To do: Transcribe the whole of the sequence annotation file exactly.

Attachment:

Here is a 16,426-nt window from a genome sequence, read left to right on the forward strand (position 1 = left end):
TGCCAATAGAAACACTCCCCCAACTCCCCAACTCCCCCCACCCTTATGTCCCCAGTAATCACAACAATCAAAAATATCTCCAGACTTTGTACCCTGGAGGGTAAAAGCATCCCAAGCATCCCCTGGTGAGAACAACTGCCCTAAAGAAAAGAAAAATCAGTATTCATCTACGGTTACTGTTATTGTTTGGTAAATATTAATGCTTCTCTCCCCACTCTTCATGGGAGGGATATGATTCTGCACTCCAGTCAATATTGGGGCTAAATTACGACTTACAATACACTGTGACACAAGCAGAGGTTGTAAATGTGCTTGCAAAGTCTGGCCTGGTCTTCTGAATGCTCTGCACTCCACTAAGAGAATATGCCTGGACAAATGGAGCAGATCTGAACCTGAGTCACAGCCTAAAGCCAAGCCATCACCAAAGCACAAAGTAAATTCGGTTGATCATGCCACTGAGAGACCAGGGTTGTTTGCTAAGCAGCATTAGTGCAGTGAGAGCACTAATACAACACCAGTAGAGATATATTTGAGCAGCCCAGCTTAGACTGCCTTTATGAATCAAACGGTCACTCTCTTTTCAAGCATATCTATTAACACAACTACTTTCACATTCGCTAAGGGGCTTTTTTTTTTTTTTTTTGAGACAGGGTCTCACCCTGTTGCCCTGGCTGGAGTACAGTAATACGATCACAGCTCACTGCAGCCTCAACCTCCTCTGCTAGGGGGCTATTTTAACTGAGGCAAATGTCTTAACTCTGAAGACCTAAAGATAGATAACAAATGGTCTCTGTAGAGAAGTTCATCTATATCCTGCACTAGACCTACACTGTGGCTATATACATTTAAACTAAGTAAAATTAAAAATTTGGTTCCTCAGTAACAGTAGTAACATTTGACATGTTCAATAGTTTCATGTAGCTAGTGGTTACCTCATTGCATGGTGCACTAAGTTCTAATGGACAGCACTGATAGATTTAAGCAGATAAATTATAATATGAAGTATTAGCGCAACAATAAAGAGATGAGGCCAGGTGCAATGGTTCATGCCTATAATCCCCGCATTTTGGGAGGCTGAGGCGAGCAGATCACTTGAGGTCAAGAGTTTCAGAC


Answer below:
Here is a 16,426-nt window from a genome sequence, read left to right on the forward strand (position 1 = left end):
TGCCAATAGAAACACTCCCCCAACTCCCCAACTCCCCCCACCCTTATGTCCCCAGTAATCACAACAATCAAAAATATCTCCAGACTTTGTACCCTGGAGGGTAAAAGCATCCCAAGCATCCCCTGGTGAGAACAACTGCCCTAAAGAAAAGAAAAATCAGTATTCATCTACGGTTACTGTTATTGTTTGGTAAATATTAATGCTTCTCTCCCCACTCTTCATGGGAGGGATATGATTCTGCACTCCAGTCAATATTGGGGCTAAATTACGACTTACAATACACTGTGACACAAGCAGAGGTTGTAAATGTGCTTGCAAAGTCTGGCCTGGTCTTCTGAATGCTCTGCACTCCACTAAGAGAATATGCCTGGACAAATGGAGCAGATCTGAACCTGAGTCACAGCCTAAAGCCAAGCCATCACCAAAGCACAAAGTAAATTCGGTTGATCATGCCACTGAGAGACCAGGGTTGTTTGCTAAGCAGCATTAGTGCAGTGAGAGCACTAATACAACACCAGTAGAGATATATTTGAGCAGCCCAGCTTAGACTGCCTTTATGAATCAAACGGTCACTCTCTTTTCAAGCATATCTATTAACACAACTACTTTCACATTCGCTAAGGGGCTTTTTTTTTTTTTTTTTGAGACAGGGTCTCACCCTGTTGCCCTGGCTGGAGTACAGTAATACGATCACAGCTCACTGCAGCCTCAACCTCCTCTGCTAGGGGGCTATTTTAACTGAGGCAAATGTCTTAACTCTGAAGACCTAAAGATAGATAACAAATGGTCTCTGTAGAGAAGTTCATCTATATCCTGCACTAGACCTACACTGTGGCTATATACATTTAAACTAAGTAAAATTAAAAATTTGGTTCCTCAGTAACAGTAGTAACATTTGACATGTTCAATAGTTTCATGTAGCTAGTGGTTACCTCATTGCATGGTGCACTAAGTTCTAATGGACAGCACTGATAGATTTAAGCAGATAAATTATAATATGAAGTATTAGCGCAACAATAAAGAGATGAGGCCAGGTGCAATGGTTCATGCCTATAATCCCCGCATTTTGGGAGGCTGAGGCGAGCAGATCACTTGAGGTCAAGAGTTTCAGAC